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Library board saves branches, seeks long-term fix

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The Indianapolis-Marion County Public Library board of trustees agreed Thursday to keep open two library branches targeted for closure next year.

Board members also outlined $2.5 million in proposed budget cuts for 2011 to help stem the growing gap between revenue and expenses.

The library system says it faces a revenue drop of more than $4 million per year due to property-tax reductions and lower total tax levies. It projected a $2 million deficit each year without some changes.

The board has been working since April to find solutions. It considered several options to reduce the deficit, including closing the Brightwood and Glendale branches next year and as many as four others in 2012.

Board President Thomas Shevlot acknowledged that the proposed cuts—which still must be approved by the board during its budgeting process next month—won’t resolve the situation long-term.

“It’s a Band-Aid approach,” he said. “We’ve been looking for any way possible to keep these branches from closing, to give us a little more breathing room. … We know these [cuts] will not sustain us well into the 21st Century.”

Among the proposed savings: $1 million in reduced spending on books and materials, $440,000 from eliminating 10 full-time positions and 11 part-time jobs, $311,000 from closing on Sundays from Memorial Day to Labor Day, and $440,000 from requiring employees to pay a portion of their retirement contributions.

Shevlot said the board still is evaluating long-term options, and he has had conversations with public officials about other ways to boost revenue. A referendum could ask voters to approve funding to buy library branches the system now leases, for example, or the City-County Council could opt to increase the library’s tax levy, which has been capped since 2005.

“There are a number of different things being looked at,” he said. “We’re going to spend the next few months digging into the options.”

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  1. Aaron is my fav!

  2. Let's see... $25M construction cost, they get $7.5M back from federal taxpayers, they're exempt from business property tax and use tax so that's about $2.5M PER YEAR they don't have to pay, permitting fees are cut in half for such projects, IPL will give them $4K under an incentive program, and under IPL's VFIT they'll be selling the power to IPL at 20 cents / kwh, nearly triple what a gas plant gets, about $6M / year for the 150-acre combined farms, and all of which is passed on to IPL customers. No jobs will be created either other than an handful of installers for a few weeks. Now here's the fun part...the panels (from CHINA) only cost about $5M on Alibaba, so where's the rest of the $25M going? Are they marking up the price to drive up the federal rebate? Indy Airport Solar Partners II LLC is owned by local firms Johnson-Melloh Solutions and Telemon Corp. They'll gross $6M / year in triple-rate power revenue, get another $12M next year from taxpayers for this new farm, on top of the $12M they got from taxpayers this year for the first farm, and have only laid out about $10-12M in materials plus installation labor for both farms combined, and $500K / year in annual land lease for both farms (est.). Over 15 years, that's over $70M net profit on a $12M investment, all from our wallets. What a boondoggle. It's time to wise up and give Thorium Energy your serious consideration. See http://energyfromthorium.com to learn more.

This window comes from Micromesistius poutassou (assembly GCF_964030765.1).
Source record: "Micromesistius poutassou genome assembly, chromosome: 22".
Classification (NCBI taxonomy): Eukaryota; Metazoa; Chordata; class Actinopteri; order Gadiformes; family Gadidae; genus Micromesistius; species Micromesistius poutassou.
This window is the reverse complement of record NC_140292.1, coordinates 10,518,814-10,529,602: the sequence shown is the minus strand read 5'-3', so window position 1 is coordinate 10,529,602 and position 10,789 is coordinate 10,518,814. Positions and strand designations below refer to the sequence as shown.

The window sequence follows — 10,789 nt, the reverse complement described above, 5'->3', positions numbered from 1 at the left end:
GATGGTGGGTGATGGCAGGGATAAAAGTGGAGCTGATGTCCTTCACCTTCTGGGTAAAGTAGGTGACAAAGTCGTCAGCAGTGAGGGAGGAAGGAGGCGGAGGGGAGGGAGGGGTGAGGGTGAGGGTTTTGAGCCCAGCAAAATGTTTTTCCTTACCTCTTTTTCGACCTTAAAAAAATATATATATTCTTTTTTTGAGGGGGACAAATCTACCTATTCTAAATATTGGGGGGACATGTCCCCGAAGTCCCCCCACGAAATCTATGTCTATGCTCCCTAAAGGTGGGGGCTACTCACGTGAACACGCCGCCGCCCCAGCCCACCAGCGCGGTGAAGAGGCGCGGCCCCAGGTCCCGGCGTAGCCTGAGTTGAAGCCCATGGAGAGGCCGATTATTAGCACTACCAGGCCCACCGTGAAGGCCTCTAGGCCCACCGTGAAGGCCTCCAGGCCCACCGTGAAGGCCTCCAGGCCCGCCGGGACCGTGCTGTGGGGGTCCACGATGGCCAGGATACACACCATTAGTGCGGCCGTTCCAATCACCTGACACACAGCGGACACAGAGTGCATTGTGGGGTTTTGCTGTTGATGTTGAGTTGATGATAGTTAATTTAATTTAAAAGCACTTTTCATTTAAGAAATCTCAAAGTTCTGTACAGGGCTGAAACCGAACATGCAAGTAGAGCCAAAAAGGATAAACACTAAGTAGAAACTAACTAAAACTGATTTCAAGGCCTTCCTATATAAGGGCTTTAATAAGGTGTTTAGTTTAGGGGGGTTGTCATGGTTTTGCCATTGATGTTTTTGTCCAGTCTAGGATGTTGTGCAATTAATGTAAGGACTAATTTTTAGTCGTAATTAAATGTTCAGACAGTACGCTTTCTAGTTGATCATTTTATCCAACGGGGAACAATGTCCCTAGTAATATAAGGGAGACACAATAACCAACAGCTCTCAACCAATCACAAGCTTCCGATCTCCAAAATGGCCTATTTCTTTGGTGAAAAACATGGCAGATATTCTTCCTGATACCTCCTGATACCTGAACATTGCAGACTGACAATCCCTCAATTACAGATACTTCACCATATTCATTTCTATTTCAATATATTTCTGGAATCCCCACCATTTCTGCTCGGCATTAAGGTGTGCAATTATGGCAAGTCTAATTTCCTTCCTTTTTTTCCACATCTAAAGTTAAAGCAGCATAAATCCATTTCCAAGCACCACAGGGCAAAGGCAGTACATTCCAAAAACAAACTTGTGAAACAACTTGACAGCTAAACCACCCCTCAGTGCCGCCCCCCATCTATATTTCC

3. Markus, I don't think a $2 Billion dollar surplus qualifies as saying we are out of money. Privatization does work. The government should only do what private industry can't or won't. What is proven is that any time the government tries to do something it costs more, comes in late and usually is lower quality.

  4. Some of the licenses that were added during Daniels' administration, such as requiring waiter/waitresses to be licensed to serve alcohol, are simply a way to generate revenue. At $35/server every 3 years, the state is generating millions of dollars on the backs of people who really need/want to work.

  5. I always giggle when I read comments from people complaining that a market is "too saturated" with one thing or another. What does that even mean? If someone is able to open and sustain a new business, whether you think there is room enough for them or not, more power to them. Personally, I love visiting as many of the new local breweries as possible. You do realize that most of these establishments include a dining component and therefore are pretty similar to restaurants, right? When was the last time I heard someone say "You know, I think we have too many locally owned restaurants"? Um, never...

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